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Valvular Stenosis

Aortic Stenosis and Mitral Stenosis

QuestionAnswer
What are 3 ways to be diagnosed with Aortic Stenosis Congenital, Rheumatic Fever, Degenerative
What 3 deformities occur with rheumatic fever leading to AS Progressive cusp fibrosis, Fusion of aortic commissures, Valve calcification possible
Two degenerative diseases leading to AS Cusp fibrosis and calcification
When is AS considered to be critical When valve is 0.7 cm^2 or less
What is the normal aortic size 2.6-3.5 cm^2
What pressures do you look at to detect AS AS= LVs > AOs
What is the normal aortic pressure 120 / 80
What are hemodynamic effects of Aortic Stenosis High LV systolic and low aortic systolic pressures
Pullback Method Average of LV Systole and AO Systole used to determine gradient
When is the Pullback Method not accurate? In the presence of ectopy or catheter whip at point of pullback
What are AS systolic effects on the heart LV hypertrophy (thickening of wall without increasing diameter of chamber) occurs in chronic state
What does decreased perfusion result in increased preload and systemic afterload
What is effect of AS on coronary perfusion? Decreased perfusion. Coronary arteries take off from each side of the aorta.
Aortic stenosis effect on O2 supply/demand Increased demand and decreased supply. Heart is trying to compensate
AS effect on pulmonary afterload Increase in ventricular afterload, a decrease in stroke volume, and an increase in end-systolic volume.
What happens when afterload increases There is an increase in end-systolic volume and a decrease in stroke volume.
What is Afterload The "load" (resistance) that the heart must eject blood against. In simple terms, the afterload is closely related to the aortic pressure
Frank-Starling Law The ability of the heart to change its force of contraction and therefore stroke volume in response to changes in venous return. The greater the stretch the greater the contraction.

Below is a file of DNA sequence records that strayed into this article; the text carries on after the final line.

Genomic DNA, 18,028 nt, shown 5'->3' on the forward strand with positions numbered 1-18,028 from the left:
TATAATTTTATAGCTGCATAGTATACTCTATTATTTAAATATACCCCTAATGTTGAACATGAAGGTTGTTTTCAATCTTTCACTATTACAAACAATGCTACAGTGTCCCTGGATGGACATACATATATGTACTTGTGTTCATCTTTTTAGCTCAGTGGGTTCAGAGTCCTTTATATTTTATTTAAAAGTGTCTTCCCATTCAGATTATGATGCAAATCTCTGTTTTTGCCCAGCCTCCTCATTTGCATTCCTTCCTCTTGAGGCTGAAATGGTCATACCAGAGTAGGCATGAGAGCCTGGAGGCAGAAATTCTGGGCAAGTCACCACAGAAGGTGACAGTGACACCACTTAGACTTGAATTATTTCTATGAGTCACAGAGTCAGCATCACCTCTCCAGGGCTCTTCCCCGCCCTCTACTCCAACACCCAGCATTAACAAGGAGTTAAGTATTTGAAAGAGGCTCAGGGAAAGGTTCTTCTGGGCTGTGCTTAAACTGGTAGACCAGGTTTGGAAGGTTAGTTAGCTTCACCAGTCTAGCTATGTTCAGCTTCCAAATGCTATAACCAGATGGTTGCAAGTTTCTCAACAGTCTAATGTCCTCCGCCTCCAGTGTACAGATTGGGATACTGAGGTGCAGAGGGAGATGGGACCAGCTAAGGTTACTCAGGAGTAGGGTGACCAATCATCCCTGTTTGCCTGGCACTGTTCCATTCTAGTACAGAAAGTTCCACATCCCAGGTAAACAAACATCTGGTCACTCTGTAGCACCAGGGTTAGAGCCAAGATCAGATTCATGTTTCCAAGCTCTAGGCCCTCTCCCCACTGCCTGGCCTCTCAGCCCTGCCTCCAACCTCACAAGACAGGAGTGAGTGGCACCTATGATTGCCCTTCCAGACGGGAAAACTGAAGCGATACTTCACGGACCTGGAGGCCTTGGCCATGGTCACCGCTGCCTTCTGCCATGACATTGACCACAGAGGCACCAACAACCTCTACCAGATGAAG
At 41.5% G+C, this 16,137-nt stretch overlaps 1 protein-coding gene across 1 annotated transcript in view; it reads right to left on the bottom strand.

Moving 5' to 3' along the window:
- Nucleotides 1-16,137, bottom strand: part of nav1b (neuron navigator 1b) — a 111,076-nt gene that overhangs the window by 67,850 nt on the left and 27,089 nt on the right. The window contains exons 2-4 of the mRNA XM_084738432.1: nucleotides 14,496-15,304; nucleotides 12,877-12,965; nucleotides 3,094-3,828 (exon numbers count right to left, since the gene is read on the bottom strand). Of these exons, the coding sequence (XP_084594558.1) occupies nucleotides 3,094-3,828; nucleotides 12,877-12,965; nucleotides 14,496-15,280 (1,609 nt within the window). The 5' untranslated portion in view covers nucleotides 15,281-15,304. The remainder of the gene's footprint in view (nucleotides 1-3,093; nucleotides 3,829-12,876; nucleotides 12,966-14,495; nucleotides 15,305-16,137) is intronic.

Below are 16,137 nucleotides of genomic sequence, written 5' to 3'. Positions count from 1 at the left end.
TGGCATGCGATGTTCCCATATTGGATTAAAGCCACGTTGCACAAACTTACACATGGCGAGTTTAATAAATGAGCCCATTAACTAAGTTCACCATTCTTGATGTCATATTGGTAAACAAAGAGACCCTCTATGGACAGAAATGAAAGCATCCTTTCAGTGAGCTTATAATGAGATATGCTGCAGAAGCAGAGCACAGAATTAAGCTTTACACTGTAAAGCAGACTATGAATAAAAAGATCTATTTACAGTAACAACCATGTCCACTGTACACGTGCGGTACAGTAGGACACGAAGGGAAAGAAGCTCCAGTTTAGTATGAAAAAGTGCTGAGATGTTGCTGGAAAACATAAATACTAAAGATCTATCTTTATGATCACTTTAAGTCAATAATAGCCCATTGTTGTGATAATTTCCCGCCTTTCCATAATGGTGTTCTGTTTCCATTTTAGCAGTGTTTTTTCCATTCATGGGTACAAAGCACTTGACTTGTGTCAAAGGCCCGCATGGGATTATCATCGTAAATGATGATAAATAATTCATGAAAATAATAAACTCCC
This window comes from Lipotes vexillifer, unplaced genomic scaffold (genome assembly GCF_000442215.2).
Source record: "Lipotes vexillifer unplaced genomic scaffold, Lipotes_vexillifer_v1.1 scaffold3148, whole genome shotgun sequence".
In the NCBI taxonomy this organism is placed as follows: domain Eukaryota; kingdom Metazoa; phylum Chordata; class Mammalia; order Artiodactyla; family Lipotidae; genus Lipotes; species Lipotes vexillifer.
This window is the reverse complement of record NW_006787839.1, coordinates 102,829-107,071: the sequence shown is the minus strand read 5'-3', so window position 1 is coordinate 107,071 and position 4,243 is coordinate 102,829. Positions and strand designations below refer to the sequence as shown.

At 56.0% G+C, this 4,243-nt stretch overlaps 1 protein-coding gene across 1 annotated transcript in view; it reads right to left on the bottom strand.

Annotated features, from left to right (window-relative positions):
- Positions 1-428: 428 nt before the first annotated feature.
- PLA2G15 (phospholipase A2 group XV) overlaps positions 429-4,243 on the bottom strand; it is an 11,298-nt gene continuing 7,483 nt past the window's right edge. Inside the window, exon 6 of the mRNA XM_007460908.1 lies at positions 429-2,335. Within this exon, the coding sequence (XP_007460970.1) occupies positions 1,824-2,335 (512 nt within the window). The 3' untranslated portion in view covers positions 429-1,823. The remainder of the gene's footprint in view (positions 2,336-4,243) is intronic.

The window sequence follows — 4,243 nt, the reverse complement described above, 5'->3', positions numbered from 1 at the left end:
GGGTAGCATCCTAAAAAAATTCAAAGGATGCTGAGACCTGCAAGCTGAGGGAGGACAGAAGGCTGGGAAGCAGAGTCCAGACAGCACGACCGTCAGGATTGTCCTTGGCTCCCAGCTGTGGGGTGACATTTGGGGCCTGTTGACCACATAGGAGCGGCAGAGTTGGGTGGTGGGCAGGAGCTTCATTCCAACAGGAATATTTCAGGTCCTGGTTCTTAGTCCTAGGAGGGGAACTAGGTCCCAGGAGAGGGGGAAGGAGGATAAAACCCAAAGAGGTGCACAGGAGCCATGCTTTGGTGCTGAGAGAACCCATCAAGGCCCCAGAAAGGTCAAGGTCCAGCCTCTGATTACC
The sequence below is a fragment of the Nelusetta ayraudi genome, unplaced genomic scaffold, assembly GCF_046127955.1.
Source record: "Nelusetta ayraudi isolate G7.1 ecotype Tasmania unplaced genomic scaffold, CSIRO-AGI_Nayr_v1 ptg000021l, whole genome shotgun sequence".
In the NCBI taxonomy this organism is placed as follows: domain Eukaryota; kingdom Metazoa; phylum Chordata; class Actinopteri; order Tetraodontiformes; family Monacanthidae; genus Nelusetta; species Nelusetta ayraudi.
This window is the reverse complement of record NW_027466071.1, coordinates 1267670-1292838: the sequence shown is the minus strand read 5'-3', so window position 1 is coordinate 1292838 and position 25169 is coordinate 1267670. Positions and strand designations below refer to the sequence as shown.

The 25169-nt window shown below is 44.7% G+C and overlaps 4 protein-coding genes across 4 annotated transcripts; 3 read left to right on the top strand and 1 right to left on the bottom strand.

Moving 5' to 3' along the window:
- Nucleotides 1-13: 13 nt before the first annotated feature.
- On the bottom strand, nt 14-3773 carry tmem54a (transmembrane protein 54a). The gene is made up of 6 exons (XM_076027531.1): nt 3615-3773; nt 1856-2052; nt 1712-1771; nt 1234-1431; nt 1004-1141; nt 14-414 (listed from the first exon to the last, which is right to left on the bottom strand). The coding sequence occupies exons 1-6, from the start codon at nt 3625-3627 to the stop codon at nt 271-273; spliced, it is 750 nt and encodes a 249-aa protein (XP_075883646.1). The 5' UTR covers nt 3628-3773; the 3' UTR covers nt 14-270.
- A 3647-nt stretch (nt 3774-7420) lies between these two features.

Systolic effects of valvular heart disease ***LOCO*** Low cardiac output/ low stroke volume * Syncope * Increased systemic afterload (increased resistance)
Diastolic effects of valvular heart disease Increased preload * Dyspnea * Heart Failure * Pulmonary edema * Pulmonary effusion * Murmurs * Lower extremity edema * Hypertrophy, dilatation
What can occur with A-fib in Valvular Heart Disease Sudden cardiac death
Two methods to measure AS Pullback and Simultaneous
Simultaneous Method Direct evaluation of AO and LV systole using either LV/AO or LV/FA (femoral artery)
If you are to use the LV/FA in the simultaneous method to measure AS, what must you first determine Determine difference between AO and FA, then factor in the gradient when measuring LV/FA
What gradient is used to measure AS in the Simultaneous Method Peak-to-peak, not average (mean) gradient
If you encounter ectopy when determining AS gradient, which method would you use to avoid error Simultaneous Method
How many transducers needed to measure AS in the Simultaneous method Two
Which treatment is optimal for AS Surgical. AO valve repair or replacement. Aortic Commissurotomy
What percutaneous replacement for AS is now approved by FDA Bovine valve on stent
Which provides better long term results? Cardiac Catheterization intervention or surgical valve repair Surgical. AOV Repair or replacement.
What is the final outcome if AS not treated and becomes critical? Sudden death syndrome
Left ventricular systolic pressure greater than aortic systolic pressure Aortic Stenosis
When does stenosis show When valves are open
What is the primary cause of MS Rheumatic fever
What are some causes for MS Congenital defects, calcium accumulation in the mitral annulus and degeneration
When is mitral valve area considered critically tight 1.0 cm^2 or less
What is the normal size of the MV 4-6 cm^2
Factors determining hemodynamic effects of MS *Severity of obstruction, the tighter the valve the greater the effect. ** Heart rate and rhythm (development of A-Fib likely) *** Severity of secondary pulmonary factors such as pulmonary vascular resistance
Decreased mitral valve area results in Increased LA pressures and LA enlargement
Increased right heart pressures in later stages Dyspnea and pulmonary edema
Effect of MS Decreased LV preload, decreased SV and decreased CO
If cardiac output decreases what subsequently happens to afterload increase in systemic afterload
HR increases in MS as a compensatory factor Exacerbates problem by increasing LA pressures
Treatment of MS Medical, Surgical, and Cath lab
What would constitute medical treatment for MS *Anti-coagulation ** Diuretics *** Avoid exercise (no CO available-using up more O2 than supply available) ****Improve contractility
Surgical treatment of MS **Mitral commissurotomy (cut open leaflets) ***Replacement of MV (open heart surgery)
Cath lab treatment of MS Mitral valvuloplasty - balloon inflated to tear commissures open
What hemodynamic pressures would you look at to determine MS? PCW Mean and LVEDP. These numbers should be =
PCW Mean not equal to LVEDP MS
Created by: CVTMom